The American Statesman: A Political History Exhibiting the Origin, Nature and Practical Operation of Constitutional Government in the United States; the Rise and Progress of Parties; and the Views of Distinguished Statesmen on Questions of Foreign and Domestic Policy; with an Appendix Containing Explanatory Notes, Political Essays, Statistical Information, and Other Useful Matter (Google eBook)
What people are saying - Write a review
We haven't found any reviews in the usual places.
Adams administration adopted amendment American annexation appointed authority bank Benton bill Britain British Buren cabinet Calhoun Cambreleng cause cent Cherokees citizens claim Clay colonies commerce committee congress considered constitution convention court debate debt declared decrees deposits duties effect election England established executive expressed favor federal federalists foreign France French friends Georgia governor important Indians interest Jackson Jefferson Kentucky lands laws legislature letter Louisiana manufactures Massachusetts measure ment Messrs Mexico Milan decrees minister Monroe negotiation nomination object opinion opposition orders in council paper party passed peace Pennsylvania political ports present president principles proposed proposition protection provision question received removal repeal representatives republican resolution revenue says secretary senate session slavery slaves South Carolina Spain tariff tariff of 1842 territory Texas tion trade treasury treaty union United vessels Virginia vote Webster whig
Page 497 - ... that to this compact each State acceded as a State, and is an integral party, its co-States forming, as to itself, the other party : that the government created by this compact was not made the exclusive or final judge of the extent of the powers delegated to itself; since that would have made its discretion, and not the Constitution, the measure of its powers...
Page 196 - Let us restore to social intercourse that harmony and affection without which liberty and even life itself are but dreary things. And let us reflect that having banished from our land that religious intolerance under which mankind so long bled and suffered, we have yet gained little if we countenance a political intolerance as despotic, as wicked, and capable of as bitter and bloody persecutions.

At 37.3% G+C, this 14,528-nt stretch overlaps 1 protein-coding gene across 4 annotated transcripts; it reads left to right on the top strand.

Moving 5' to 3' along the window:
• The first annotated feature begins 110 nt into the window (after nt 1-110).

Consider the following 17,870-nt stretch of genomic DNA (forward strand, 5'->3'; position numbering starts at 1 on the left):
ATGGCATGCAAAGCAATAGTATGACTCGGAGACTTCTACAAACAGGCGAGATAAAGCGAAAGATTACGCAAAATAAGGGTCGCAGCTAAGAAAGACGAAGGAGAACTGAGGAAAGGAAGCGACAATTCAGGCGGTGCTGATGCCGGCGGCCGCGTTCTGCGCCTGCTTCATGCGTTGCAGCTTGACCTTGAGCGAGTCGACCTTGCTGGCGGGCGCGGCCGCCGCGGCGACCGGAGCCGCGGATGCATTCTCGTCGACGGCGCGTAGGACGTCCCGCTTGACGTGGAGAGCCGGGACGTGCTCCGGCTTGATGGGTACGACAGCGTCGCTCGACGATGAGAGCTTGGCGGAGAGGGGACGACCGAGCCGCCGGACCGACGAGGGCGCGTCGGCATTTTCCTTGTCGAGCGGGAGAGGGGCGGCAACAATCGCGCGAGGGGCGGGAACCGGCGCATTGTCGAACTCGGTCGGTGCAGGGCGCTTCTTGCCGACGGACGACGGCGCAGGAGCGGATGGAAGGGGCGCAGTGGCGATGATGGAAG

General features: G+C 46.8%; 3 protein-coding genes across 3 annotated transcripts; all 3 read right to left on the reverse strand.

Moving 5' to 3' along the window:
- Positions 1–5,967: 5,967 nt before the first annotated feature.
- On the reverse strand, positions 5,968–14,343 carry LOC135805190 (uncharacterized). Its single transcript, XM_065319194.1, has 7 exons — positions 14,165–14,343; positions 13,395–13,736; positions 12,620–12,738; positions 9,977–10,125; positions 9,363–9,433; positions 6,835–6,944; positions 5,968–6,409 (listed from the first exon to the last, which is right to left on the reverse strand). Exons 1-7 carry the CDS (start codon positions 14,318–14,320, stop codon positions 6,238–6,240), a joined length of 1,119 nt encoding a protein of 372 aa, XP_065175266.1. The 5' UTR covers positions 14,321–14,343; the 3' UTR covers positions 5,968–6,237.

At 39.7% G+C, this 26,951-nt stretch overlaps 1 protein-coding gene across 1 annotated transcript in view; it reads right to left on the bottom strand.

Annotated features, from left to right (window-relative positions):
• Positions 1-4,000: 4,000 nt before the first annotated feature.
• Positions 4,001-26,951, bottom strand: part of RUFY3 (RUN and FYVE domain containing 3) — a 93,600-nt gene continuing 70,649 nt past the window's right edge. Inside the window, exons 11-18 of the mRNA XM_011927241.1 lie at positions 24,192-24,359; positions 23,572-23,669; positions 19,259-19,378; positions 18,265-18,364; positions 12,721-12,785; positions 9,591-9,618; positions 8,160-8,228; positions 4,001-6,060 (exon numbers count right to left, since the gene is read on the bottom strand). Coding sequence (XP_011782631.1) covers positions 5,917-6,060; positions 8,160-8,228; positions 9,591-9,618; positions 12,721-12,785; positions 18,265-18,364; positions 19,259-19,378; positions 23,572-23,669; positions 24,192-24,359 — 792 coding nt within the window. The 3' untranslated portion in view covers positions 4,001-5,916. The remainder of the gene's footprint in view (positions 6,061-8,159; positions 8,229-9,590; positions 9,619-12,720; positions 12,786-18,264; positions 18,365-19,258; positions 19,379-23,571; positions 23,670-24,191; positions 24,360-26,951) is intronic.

Page 122 - There is a rank due to the United States among nations, which will be withheld, if not absolutely lost, by the reputation of weakness. If we desire to avoid insult, we must be able to repel it ; if we desire to secure peace, one of the most powerful instruments of our rising prosperity, it must be known that we are at all times ready for war.
Page 572 - Government. The Congress, the Executive, and the court must each for itself be guided by its own opinion of the Constitution. Each public officer who takes an oath to support the Constitution swears that he will support it as he understands it, and not as it is understood by others.
Page 942 - That the foregoing proposition covers and was intended to embrace the whole subject of slavery agitation in Congress ; and therefore the democratic party of the Union, standing on this national platform, will abide by and adhere to a faithful execution of the acts known as the compromise measures, settled by the last Congress, the "act for reclaiming fugitives from service or labor...
Page 935 - North of thirty-six degrees and thirty minutes north latitude, excepting only such part thereof as is included within the limits of the State contemplated by this act, Slavery and involuntary servitude, otherwise than in the punishment of Crimes whereof the party shall have been duly convicted, shall be, and is hereby forever prohibited...
Page 173 - States," and from its extreme anxiety to guard these rights from every possible attack of sophistry and ambition, having with other States, recommended an amendment for that purpose, which amendment was, in due time, annexed to the Constitution, it would mark a reproachful "inconsistency, and criminal degeneracy, if an indifference were now...
Page 490 - By the Constitution of the United States the President is invested with certain important political powers, in the exercise of which he is to use his own discretion, and is accountable only to his country in his political character, and to his own conscience. To aid him in the performance of these duties, he is authorized to appoint certain officers who act by his authority and in conformity with his orders.
Page 424 - Is not the whole land before thee? separate thyself, I pray thee, from me : if thou wilt take the left hand, then I will go to the right ; or if thou depart to the right hand, then I will go to the left.
Page 485 - The Charter of the Bank of The United States expires in 1836, and its Stockholders will most probably apply for a renewal of their privileges. In order to avoid the evils resulting from precipitancy in a measure involving such important principles, and such deep pecuniary interests, I feel that I cannot, in justice to the Parties interested, too soon present it to the deliberate consideration of the Legislature and the People.